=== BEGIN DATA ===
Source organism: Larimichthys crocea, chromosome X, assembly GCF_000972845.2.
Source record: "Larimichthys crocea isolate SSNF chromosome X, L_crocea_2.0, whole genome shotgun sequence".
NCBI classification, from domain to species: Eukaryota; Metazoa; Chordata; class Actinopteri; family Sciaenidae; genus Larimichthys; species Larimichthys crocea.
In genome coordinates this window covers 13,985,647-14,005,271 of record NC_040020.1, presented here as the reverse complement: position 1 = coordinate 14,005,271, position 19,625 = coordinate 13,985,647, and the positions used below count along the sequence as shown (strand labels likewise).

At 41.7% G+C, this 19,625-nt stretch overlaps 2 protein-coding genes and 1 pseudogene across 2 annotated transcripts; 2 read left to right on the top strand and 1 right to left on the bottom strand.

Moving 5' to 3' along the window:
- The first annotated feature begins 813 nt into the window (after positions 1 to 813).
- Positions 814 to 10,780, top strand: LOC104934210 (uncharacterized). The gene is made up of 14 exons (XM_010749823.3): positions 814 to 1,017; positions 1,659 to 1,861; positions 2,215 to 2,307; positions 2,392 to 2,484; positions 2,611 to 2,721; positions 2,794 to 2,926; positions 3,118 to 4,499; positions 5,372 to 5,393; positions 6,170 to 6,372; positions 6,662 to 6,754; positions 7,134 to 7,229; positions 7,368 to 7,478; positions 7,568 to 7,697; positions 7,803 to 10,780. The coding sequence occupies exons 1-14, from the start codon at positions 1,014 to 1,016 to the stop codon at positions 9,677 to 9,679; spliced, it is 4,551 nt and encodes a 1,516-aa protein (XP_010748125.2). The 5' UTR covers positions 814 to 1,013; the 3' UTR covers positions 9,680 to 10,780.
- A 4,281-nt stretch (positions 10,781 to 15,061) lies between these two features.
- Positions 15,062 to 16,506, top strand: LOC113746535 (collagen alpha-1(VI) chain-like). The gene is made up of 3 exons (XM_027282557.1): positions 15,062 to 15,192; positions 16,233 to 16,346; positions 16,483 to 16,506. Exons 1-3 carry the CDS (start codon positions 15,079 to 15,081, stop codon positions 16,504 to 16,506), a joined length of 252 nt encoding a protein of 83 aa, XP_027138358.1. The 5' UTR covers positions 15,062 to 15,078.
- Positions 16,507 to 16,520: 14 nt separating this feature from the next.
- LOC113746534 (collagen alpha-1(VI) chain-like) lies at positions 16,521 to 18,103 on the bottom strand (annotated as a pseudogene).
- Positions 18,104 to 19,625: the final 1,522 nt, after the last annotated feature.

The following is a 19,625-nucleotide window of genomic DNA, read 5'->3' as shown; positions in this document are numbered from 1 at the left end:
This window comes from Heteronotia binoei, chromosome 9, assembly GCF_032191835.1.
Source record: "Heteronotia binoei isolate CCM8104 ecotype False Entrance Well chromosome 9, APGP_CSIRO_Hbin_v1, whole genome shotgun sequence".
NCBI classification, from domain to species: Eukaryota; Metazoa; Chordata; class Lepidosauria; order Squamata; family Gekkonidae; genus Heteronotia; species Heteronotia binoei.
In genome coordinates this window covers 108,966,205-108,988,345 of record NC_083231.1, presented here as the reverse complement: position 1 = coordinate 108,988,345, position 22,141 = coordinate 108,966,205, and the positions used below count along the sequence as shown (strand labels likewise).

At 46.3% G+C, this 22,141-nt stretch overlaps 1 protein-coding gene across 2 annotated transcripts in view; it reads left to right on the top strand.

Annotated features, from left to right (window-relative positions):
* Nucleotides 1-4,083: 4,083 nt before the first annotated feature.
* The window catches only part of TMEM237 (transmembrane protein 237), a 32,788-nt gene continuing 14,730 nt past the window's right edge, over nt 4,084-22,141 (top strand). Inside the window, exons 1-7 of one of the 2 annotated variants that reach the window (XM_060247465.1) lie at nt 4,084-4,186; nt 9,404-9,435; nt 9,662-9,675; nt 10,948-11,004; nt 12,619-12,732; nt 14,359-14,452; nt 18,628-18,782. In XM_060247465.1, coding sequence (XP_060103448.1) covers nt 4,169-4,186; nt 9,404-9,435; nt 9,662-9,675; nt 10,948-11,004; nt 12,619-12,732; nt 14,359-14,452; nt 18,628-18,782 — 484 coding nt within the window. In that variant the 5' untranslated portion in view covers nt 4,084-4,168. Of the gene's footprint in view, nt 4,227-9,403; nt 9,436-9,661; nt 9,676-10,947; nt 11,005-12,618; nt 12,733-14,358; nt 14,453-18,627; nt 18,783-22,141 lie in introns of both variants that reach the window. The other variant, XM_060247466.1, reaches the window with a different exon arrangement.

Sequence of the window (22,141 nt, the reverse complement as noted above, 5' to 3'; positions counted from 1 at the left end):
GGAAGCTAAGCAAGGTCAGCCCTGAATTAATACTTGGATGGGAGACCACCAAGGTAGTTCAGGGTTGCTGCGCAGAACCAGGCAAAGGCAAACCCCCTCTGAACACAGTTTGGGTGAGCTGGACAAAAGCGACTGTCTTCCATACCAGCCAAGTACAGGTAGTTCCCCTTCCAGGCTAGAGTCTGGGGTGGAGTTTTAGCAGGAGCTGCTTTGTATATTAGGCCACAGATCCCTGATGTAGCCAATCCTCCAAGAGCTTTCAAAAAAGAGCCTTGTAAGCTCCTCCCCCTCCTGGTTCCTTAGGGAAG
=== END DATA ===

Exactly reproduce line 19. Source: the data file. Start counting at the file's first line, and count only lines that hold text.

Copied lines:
At 46.3% G+C, this 22,141-nt stretch overlaps 1 protein-coding gene across 2 annotated transcripts in view; it reads left to right on the top strand.